Their districts do not have a voice in state government because it has been bought.

However, the numbers so far do not quite tell the story for Takashi Ohno. [5] For Ohno specifically, one other trend was quite clear:

Creagan Ing Kobayashi Lowen Ohno
Plaintiff’s Attorney Gifts $3,510 $750 $4,650 $6,375 $3,900
Candidate Gifts $9,500 $4,000 $5,000 $8,600 $4,726
Out-of-state Gifts $19,609
Contributions Received $34,750 $12,201 $17,500 $49,627 $56,696

In addition to plaintiff’s attorneys and liberal Democrats, Ohno owes much of his success in the last election to the support of out-of-state interests. Unless he plans on claiming former mayor Michael Bloomberg and his wife (both of whom maximized their contributions to Ohno at $2000 apiece) as family, he has a hard case to make as an independent voice for his community.

The take home message is quite clear: these representatives, based on their publicly available campaigns spending reports, are clearly in the pockets of special interests. When you owe your job to wealthy special interests like liberal Democrats and ambulance-chasing attorneys who can write $500 checks on a whim, it is hard to go against the grain.

More importantly, this analysis would not be possible if HB1476 were to pass. If the Hawaii Campaign Spending Commission were forced to “anonymize” contributions, it would be possible for this blog, and for other concerned citizens to follow the money trail.


[1] As introducers of this bill, these sophomore (second-term) representatives stand out against other individuals because they are also part of the caucus of liberal Democrats. This distinction excludes Beth Fukumoto-Chang from this analysis.

[2] Contributions listed may differ slightly from other calculations as the Hawaii Campaign Spending Commission only reports donations in excess of $100. It is likely that these numbers are higher than this blog is reporting.

[3] For purposes of this post, any gift that could be directly or indirectly attributed to plaintiff’s attorneys, lobbyists for plaintiff’s attorneys, or other organizations that support them (Hawaii Association for Justice) were included in the totals.  Contributors to campaigns will frequently use the names of surrogates (like spouses) to avoid the image of publicly supporting a candidate.

[4] For purposes of this post, gifts that could be attributed to any organization or individual associated with a sitting representative were included. This includes the Hawaii House Democratic PAC which is a slush fund for liberal Democrats to transfer funds to candidates while covering any traces of the originator of the money. Contributions from obvious family members were excluded.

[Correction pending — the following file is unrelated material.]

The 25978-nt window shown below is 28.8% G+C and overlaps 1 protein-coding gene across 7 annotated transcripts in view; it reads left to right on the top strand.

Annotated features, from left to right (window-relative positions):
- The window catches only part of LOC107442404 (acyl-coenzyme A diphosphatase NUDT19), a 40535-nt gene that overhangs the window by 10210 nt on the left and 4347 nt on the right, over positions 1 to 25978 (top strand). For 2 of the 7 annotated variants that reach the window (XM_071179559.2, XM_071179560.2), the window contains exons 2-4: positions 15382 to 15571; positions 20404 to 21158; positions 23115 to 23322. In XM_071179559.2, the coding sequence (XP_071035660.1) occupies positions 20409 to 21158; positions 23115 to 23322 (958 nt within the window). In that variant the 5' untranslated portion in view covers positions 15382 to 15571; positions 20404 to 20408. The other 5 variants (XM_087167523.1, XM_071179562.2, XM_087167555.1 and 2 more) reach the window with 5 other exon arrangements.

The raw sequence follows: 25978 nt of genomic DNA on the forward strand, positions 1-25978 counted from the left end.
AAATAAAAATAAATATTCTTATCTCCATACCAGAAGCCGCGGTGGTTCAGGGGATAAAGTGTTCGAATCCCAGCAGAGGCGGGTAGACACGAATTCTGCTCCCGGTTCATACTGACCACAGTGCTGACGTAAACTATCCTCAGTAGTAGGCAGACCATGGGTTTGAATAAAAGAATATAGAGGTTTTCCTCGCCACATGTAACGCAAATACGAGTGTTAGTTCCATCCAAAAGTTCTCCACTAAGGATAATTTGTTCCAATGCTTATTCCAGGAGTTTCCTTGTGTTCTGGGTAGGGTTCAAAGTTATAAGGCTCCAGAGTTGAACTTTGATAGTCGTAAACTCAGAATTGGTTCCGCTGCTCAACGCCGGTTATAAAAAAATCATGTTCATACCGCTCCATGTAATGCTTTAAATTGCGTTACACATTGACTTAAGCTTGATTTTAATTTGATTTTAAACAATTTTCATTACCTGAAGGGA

[5] Tallies for other representatives were not made. Gifts to Ohno included to contrast against other contributors noted in this analysis.

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Mailbag (01) – The Johanson-Theilen Effect

Many of you have sent messages asking why there are so many questions left in my posts, and those are very deliberate.  It is not my intent to leave people in the dark.  Suffice it to say:

  1. Information I post here is verifiable.  I post a lot of links so that my reporting can be verified independently.  Links to verifiable sources are included in every post.  I avoid hearsay at whatever costs, and I attempt to be as clear as possible when it IS included.
  2. It is in my best interests to stick to the facts where possible.  There is a complex morass of free speech, journalistic integrity and campaign speech that I need to navigate.  For the moment, I will relegate that morass to a mere footnote (1).

However, many of you have asked the same question, in response to my post Stacking the Deck.  One reader wrote, “Why did Aaron Johanson speak up in opposition to replacing Theilen on the Judiciary committee for SB1? I would have thought he would have wanted that to happen.”  Another reader submitted, “WHY did House Minority Leader Aaron Johnanson speak in opposition of Theilen’s replacement?”

The Legislature is still a place where many of the most important discussions take place in the dark, locked, smoke-filled rooms that are not privy to the eyes of the public – so the written record is rather scant on the precise reasons why Rep. Johanson opposed the removal of Theilen from the House Judiciary Committee during the 2013 special session.  You can review Aaron Johanson’s official remarks in the House Journal (see pages two and three).  To address the question, the House Minority Leader stated: